“The Mormon Miracle at Manti,” Ensign, July 1982, 75–76
It began with miraculous protection from a storm—and each year since its beginning, those who work with The Mormon Miracle Pageant in Manti, Utah, are blessed abundantly for their efforts.
Pageant director Macksene Rux, who travels from Salt Lake City to live in Manti each summer during pageant rehearsals and performances, told the pageant committee in 1981: “It’s a big thrill to come down here and see what happens, and to work with a wonderful group of young people. But the thing that makes the pageant a success is the Spirit of the Lord. We could not do it without his help.”
The pageant is held on the south slope of the Manti Temple Hill, and a professional sound tape supports the actors. But it is the great spirit accompanying each presentation, a sense of peace and love and brotherhood, to which people respond. Over 100,000 people attend the event yearly.
The story told by the pageant begins in 1820, at the dawn of Church history, and then goes back into Book of Mormon times. The pageant reviews the promises made by the Lord to the people of America, and the bitter consequences of turning away from him. It also depicts the troubled period of the fledgling Church in New England and in the American heartland, and the long and arduous trek to the mountain valleys of the western United States.
It was to capture this story that author Grace Johnson first embarked on a lecture tour to Rotary-Kiwanis clubs in New England many years ago. “It’s so easy to become complacent and forget about the impact the ‘Mormon Story’ had on the settlement of America,” she said in a recent interview. She reflected that the establishment of the Church with its constant movement westward until it finally settled in what is now Utah “was a factor that completely changed the face of America.” Latter-day Saints “launched a thousand ships of immigration, flooding the New World with divergent cultures, bringing skills, trades, and arts with them to build a unique commonwealth as they worked together to make the barren desert blossom.”
Sister Johnson was requested by Church officials to present her lecture in the Tabernacle on Temple Square in Salt Lake City as part of June Conference, 1947, commemorating the centennial anniversary of the arrival of the first Mormon Pioneers in Utah. Published then, and offered for sale by Deseret Book, The Mormon Miracle was sponsored for a tour in six western states, given by Miss Johnson, concluding in the Assembly Hall in Salt Lake City. Brigham Young University presented it in 1964 with a cast, narrators, and music provided by a 75-voice choir. The production was also offered as a baccalaureate service at the Church College of Hawaii. Sister Rux later adapted the original script into pageant form.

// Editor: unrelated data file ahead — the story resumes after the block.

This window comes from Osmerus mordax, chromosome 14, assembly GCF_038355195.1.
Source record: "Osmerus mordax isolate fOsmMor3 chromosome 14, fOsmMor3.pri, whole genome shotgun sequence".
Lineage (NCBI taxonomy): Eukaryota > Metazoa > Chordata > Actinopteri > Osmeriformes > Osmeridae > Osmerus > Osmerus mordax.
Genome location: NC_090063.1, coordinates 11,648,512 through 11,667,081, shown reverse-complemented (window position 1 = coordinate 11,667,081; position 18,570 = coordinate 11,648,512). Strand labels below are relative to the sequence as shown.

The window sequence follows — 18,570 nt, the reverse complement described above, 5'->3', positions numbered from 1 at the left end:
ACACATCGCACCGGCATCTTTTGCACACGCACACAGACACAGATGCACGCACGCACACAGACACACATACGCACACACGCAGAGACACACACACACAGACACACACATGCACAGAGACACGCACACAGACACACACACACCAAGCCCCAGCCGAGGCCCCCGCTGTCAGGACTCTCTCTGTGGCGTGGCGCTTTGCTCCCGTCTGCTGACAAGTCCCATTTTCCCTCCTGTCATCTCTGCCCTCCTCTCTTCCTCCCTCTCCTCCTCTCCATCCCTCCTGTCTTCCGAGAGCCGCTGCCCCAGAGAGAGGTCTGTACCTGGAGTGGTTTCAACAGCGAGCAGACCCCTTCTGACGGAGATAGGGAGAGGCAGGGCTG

About 400 persons—farmers, businessmen and women, teachers, students, and sometimes entire families—now spend their evenings in rigorous rehearsal for six weeks before the pageant begins. Most come from towns in Sanpete Valley, but some return annually from Salt Lake City, Richfield, other parts of Utah, and some from other states. Hundreds more are involved in production and in maintaining physical facilities, in traffic control, and in providing for the comfort of those who attend.
France Peunzieux, now in her middle seventies, has been in the cast every year. Asked why she continues with the demanding schedule of rehearsals and eight nights of performance, France said that it is her way of spreading the gospel so others may know the joy she has found as a member of the Church.
France was locked out of her home in Switzerland when she joined the Church as a young woman. After five difficult years she met and married her husband, and they became parents of two lovely girls. She later brought her daughters to America, eventually settling in Manti.
Gary Magnusson joined the pageant cast in 1970 and has played the role of Mormon Battalion Captain Allen all but one or two years since. He has also assisted with directing and coaching Book of Mormon “warriors” and flag and armor bearers. A native of Castle Dale, Utah, Gary feels that the pageant fits into his missionary concept of life. He works in a Salt Lake school district and stays with a sister and her husband during the six weeks of rehearsal and production of The Mormon Miracle Pageant.
Although the pageant is an outdoor production and has never been rained out, starting time was delayed by wind and rain on the second Thursday and Friday evenings in 1981. Still, the unsettled weather seemed to exert a unifying influence on members of the cast. The final Saturday performance was flawless, and the warmth and beauty of the night was enjoyed by all.
There were tears shed, together with fond “good-byes” among friends and leaders as each went their separate ways after the final performance. But the farewells are softened as cast members echo, “See you next year!”
Pageant dates for 1982 are July 8, 9, 10, and 13 through 17.